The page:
People often assume that once an individual is arrested and taken into custody, his or her access to illicit drugs is cut off. Although law enforcement officials would like that to be the case, the reality is that drugs do make their way into the nationals jails and prisons – and you might be extremely surprised to find out who the people are that risk serious criminal charges themselves smuggling those drugs into the institutions. Just recently, six co-conspirators were arrested on felony charges for attempting to smuggle drugs into the Rutherford County jail. Among the co-conspirators were a Kindergarten teacher and her son.
According to a recent news story in the Daily News Journal, six people, including a Rutherford County Schools teacher, were charged with felony conspiracy to introduce drugs into the Rutherford County jail.
Shelley Gurda, 50, a kindergarten teacher at Stewartsboro Elementary School in Smyrna, was charged with conspiracy to introduce Suboxone into the jail on September 12th. The other five individuals charged include the teacher’s son, Thomas Gurda Jr., 23, an inmate at the Rutherford County Adult Detention Center; inmate Adam Carter, 22, and a friend of the Gurdas; inmate Jeffrey Phipps, 41; inmate Collin Russell, 26, and his brother Conner Russell, 22. Shelley Gurda, Carter and Conner Russell were arrested on September 26th. Phipps, Collin Russell and Thomas Gurda Jr. were arrested the following day. Conner Russell was also charged with introducing contraband to a penal facility, according to the release.
The school system suspended Shelley Gurda without pay, according to Rutherford County Schools spokesman James Evans. Gurda was hired Aug. 1, 2016 and had no record of other discipline issues, according to the release.
Detention Capt. Chris Fly said the detention staff intercepted telephone calls and received information from inmates about the possible conspiracy. Jail staff forwarded their information to the Criminal Investigations Division for further review. Detective Curtis Beane said the investigation showed Gurda, Carter and Conner Russell conspired to attempt to deliver Suboxone to inmates Thomas Gurda Jr., Collin Russell and Phipps. The Suboxone was intercepted before the drug reached the inmates, Beane said.
Hearings on the charges are set for Oct. 17 in General Sessions Court.
What Is Suboxone?
Suboxone is designed to treat adults who are addicted to or dependent on opioids. Suboxone Film is a prescription medicine that contains the active ingredients buprenorphine and naloxone. It is used to treat adults who are dependent on (addicted to) opioids (either prescription or illegal). It is intended for administration under the tongue or inside the cheek and is available in four dosage strengths. When used as intended, it can cause a similar, though less intense, affect as opioids such as heroin.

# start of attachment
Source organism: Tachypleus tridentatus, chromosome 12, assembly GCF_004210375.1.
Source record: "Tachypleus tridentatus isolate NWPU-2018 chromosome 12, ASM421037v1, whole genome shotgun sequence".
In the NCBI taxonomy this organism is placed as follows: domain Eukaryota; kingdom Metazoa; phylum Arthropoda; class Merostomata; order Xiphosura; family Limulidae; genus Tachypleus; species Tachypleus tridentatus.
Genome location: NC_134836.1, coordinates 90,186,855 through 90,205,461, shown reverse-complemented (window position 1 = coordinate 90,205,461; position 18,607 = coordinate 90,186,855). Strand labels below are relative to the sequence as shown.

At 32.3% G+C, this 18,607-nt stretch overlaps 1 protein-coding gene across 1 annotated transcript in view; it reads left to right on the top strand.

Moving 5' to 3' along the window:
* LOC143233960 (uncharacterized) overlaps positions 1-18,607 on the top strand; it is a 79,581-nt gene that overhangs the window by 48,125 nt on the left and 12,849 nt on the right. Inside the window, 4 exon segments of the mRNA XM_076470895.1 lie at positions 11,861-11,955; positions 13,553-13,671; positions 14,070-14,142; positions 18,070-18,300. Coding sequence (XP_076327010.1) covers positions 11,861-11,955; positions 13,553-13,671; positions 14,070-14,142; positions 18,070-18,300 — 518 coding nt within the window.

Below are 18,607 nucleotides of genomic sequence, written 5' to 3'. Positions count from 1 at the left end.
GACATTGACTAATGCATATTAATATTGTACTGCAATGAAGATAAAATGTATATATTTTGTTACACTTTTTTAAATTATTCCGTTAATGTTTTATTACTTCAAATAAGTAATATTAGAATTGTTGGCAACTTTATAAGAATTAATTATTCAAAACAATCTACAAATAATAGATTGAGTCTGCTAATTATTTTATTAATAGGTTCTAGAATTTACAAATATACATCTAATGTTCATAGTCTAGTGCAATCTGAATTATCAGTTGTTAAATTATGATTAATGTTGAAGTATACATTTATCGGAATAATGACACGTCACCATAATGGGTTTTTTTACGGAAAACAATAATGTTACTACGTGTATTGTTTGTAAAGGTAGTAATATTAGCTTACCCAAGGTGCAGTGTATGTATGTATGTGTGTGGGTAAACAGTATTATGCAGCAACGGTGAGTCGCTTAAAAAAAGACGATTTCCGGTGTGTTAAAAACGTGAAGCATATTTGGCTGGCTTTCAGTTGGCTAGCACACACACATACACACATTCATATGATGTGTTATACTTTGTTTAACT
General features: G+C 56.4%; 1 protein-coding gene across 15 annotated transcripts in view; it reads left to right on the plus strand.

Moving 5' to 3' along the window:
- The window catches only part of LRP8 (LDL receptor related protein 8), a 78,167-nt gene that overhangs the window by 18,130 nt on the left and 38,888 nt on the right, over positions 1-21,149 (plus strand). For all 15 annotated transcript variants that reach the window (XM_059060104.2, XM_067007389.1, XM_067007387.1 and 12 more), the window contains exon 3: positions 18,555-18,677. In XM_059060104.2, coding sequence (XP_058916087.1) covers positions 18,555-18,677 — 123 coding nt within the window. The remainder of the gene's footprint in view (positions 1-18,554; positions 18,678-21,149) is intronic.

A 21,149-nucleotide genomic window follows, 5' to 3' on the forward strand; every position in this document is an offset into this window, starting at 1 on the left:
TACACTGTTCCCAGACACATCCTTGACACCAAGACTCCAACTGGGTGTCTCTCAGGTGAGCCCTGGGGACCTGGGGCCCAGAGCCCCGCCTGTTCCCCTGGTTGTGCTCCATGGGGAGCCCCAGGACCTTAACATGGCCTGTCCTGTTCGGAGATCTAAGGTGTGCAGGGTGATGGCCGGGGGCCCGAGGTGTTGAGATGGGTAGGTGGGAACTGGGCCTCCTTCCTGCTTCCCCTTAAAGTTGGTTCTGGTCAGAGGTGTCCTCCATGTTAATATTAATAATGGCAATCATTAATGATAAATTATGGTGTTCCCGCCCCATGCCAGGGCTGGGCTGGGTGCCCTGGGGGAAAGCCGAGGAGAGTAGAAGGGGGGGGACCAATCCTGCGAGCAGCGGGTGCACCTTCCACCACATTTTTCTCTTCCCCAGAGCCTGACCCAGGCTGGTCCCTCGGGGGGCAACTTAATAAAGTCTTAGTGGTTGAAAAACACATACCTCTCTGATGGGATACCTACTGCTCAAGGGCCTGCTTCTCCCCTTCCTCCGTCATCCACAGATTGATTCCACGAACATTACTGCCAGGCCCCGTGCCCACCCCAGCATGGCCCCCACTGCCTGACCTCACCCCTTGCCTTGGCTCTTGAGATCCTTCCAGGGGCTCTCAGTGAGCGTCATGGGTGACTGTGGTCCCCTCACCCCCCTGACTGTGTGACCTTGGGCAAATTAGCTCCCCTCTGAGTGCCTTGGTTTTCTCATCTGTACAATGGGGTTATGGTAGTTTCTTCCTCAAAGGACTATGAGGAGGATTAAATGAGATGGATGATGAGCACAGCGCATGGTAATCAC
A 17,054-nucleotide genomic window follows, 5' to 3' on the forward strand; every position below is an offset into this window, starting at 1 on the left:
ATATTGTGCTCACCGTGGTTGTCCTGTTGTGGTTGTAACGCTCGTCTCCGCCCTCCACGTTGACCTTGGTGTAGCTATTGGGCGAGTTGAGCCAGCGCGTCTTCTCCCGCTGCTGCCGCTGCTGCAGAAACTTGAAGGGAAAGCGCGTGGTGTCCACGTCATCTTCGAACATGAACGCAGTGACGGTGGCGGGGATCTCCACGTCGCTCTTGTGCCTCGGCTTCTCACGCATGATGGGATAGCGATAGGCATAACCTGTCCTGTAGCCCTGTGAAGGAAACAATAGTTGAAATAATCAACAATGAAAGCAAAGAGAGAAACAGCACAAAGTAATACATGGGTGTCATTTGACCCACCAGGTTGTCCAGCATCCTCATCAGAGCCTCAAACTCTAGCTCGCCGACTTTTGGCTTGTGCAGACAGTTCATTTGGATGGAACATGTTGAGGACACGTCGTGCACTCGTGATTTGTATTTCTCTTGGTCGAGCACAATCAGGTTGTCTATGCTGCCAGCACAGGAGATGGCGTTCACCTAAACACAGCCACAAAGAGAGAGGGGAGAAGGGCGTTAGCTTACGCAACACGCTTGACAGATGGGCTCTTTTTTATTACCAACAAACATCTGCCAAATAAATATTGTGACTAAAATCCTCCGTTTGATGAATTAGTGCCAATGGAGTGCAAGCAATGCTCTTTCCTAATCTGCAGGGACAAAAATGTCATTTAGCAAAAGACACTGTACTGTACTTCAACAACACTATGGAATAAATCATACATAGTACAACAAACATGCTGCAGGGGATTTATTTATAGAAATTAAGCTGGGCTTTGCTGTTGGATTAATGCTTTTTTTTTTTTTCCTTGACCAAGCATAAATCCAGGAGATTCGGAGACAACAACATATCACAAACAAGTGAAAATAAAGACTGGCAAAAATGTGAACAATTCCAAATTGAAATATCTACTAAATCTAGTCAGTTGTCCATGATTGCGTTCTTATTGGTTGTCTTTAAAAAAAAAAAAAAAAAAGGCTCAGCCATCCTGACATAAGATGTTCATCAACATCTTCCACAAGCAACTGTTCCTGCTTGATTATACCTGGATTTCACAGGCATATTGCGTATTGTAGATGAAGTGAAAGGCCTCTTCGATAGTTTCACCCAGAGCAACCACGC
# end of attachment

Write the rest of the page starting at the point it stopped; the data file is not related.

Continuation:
What Are the Penalties for Smuggling Drugs into a Jail or Prison in Tennessee?
Tennessee Code § 39-16-201 governs the illegal introduction of contraband into a jail or prison in Tennessee, the pertinent part of which reads as follows:
(b) It is unlawful for any person to:
(1) Knowingly and with unlawful intent take, send or otherwise cause to be taken into any penal institution where prisoners are quartered or under custodial supervision any weapons, ammunition, explosives, intoxicants, legend drugs, or any controlled substances or controlled substance analogues found in chapter 17, part 4 of this title;
(2) Knowingly possess any of the materials prohibited in subdivision (b)(1) while present in any penal institution where prisoners are quartered or under custodial supervision without the express written consent of the chief administrator of the institution; or
(3) Knowingly and with unlawful intent take, send or otherwise cause to be taken into any penal institution where prisoners are quartered or under custodial supervision any telecommunication device.
(c) A violation of subdivision (b)(1) or (b)(2) is a Class C felony. A violation of subdivision (b)(3) is a Class E felony.
In this case, the co-conspirators are facing Class C felony charges which carry a sentence of three to 15 years in prison and/or a fine of up to $10,000 if convicted.
Contact a Tennessee Criminal Defense Attorney
If you have additional questions or concerns about drug-related criminal offenses in Tennessee, it is in your best interests to consult with an experienced Tennessee criminal defense attorney at Bennett, Michael & Hornsby as soon as possible. Contact the team today by calling 615-898-1560 to schedule your appointment.